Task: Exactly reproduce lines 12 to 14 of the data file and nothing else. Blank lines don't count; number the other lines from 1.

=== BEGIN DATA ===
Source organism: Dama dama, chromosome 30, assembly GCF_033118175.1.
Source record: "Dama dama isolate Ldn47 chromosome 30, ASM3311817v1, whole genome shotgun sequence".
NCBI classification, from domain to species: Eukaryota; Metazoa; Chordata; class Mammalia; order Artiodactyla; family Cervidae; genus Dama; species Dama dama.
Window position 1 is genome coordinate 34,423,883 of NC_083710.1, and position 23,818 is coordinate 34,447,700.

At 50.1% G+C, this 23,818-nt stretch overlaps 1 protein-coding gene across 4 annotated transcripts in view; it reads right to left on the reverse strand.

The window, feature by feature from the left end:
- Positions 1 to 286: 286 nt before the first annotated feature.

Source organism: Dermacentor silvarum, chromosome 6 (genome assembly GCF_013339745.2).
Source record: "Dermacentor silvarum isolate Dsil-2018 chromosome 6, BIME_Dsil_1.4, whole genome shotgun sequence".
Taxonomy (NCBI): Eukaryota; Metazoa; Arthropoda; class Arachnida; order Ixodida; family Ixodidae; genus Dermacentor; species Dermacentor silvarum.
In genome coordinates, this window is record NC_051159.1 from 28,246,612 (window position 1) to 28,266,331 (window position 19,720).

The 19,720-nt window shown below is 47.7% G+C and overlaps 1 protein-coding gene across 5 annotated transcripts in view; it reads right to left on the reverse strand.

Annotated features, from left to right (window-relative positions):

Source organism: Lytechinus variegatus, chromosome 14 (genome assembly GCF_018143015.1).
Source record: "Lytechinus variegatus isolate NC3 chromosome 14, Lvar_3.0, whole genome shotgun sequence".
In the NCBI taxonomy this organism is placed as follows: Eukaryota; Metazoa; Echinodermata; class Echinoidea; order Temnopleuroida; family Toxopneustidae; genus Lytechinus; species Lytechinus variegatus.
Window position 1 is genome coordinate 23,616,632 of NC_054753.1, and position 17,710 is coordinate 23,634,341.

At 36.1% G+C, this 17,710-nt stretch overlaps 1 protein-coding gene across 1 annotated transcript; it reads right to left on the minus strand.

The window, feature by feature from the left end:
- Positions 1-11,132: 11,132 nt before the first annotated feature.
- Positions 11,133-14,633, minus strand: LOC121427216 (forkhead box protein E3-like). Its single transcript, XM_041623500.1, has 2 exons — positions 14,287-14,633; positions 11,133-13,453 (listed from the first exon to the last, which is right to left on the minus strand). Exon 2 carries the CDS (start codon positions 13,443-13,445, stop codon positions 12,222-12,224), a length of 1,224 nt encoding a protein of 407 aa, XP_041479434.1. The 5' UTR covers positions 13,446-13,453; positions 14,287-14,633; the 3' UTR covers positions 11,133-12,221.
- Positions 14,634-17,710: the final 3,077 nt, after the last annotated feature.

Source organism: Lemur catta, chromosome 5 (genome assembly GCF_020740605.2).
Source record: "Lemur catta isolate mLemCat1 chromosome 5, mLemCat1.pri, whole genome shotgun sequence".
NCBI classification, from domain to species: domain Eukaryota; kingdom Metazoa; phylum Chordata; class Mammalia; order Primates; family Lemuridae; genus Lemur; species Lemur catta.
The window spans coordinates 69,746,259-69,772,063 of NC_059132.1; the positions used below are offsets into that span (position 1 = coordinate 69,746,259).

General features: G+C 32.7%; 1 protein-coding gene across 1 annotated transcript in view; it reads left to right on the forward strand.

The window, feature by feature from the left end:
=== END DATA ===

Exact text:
The 19,720-nt window shown below is 47.7% G+C and overlaps 1 protein-coding gene across 5 annotated transcripts in view; it reads right to left on the reverse strand.

Annotated features, from left to right (window-relative positions):

Source organism: Lytechinus variegatus, chromosome 14 (genome assembly GCF_018143015.1).